Fiction by Doon Arbus
Doon Arbus’s The Caretaker takes no prisoners as it explores the perils of devotion and the potentially lethal charisma of things. Following the death of an eccentric collector—author of Stuff, a seminal philosophical work on the art of accumulation—the fate of the privately endowed museum he cherished falls to a peripatetic stranger who had long been his fervent admirer. This peculiar institution (the Society for the Preservation of the Legacy of Dr. Charles Alexander Morgan) is dedicated to the annihilation of hierarchy: peerless antiquities commune happily with the ignored, the discarded, the undervalued, and the valueless. What transpires as the caretaker assumes dominion over this reliquary of voiceless objects and over its visitors is told in a wry and haunting manner, at once obsessive and matter-of-fact. The Caretaker, like the interplanetary crystal that is one of the museum’s treasures, is rare, glistening, and of a compacted inwardness.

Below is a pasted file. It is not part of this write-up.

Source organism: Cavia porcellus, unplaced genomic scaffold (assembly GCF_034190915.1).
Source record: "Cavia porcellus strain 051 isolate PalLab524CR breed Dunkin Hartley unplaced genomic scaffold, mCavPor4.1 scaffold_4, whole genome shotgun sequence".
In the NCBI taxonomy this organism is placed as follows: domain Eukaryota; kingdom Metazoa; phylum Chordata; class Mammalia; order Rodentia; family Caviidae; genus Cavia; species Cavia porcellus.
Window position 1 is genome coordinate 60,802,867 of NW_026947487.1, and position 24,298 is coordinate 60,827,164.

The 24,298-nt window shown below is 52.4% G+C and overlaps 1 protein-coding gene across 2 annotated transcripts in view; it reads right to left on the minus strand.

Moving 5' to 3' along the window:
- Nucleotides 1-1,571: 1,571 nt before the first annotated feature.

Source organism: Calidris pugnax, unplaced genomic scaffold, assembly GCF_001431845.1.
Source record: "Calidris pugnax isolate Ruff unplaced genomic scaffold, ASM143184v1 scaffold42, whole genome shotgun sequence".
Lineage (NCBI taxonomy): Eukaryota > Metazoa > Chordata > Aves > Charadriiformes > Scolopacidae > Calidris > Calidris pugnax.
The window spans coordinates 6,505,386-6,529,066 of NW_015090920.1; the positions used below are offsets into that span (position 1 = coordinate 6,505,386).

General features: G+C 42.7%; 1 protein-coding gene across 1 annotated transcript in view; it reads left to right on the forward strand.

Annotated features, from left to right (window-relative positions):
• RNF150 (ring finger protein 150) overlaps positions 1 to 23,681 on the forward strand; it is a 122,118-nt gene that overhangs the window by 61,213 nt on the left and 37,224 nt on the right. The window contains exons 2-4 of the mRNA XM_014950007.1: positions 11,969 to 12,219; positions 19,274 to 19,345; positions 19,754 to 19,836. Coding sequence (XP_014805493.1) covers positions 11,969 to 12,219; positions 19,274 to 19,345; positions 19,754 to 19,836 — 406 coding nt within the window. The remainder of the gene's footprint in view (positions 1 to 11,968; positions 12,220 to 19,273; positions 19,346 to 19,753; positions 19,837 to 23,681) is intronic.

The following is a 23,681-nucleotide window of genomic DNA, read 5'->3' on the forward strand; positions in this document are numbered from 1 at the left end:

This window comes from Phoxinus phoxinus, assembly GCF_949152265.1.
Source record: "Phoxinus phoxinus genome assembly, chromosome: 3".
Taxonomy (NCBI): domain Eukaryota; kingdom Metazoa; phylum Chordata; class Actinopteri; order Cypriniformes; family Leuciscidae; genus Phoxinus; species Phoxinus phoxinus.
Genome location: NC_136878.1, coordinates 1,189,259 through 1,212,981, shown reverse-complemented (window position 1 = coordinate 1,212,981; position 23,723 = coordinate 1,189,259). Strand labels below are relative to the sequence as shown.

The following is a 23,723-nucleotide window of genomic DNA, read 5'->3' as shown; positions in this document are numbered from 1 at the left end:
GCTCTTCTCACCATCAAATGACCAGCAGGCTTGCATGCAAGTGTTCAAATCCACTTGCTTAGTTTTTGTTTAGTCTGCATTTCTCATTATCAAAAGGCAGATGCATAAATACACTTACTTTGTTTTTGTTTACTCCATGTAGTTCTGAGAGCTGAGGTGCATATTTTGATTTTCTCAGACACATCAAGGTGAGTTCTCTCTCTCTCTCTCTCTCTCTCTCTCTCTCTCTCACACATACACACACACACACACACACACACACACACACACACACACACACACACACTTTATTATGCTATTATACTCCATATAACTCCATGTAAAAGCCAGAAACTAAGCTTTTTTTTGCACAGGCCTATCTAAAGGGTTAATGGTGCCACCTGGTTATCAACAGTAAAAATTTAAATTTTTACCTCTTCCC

Kafka or Henry James or Shirley Jackson may come to mind, and The Caretaker may conjure up various genres—parables, ghost stories, locked-room mysteries—but Doon Arbus draws her phosphorescent water from no other writer’s well.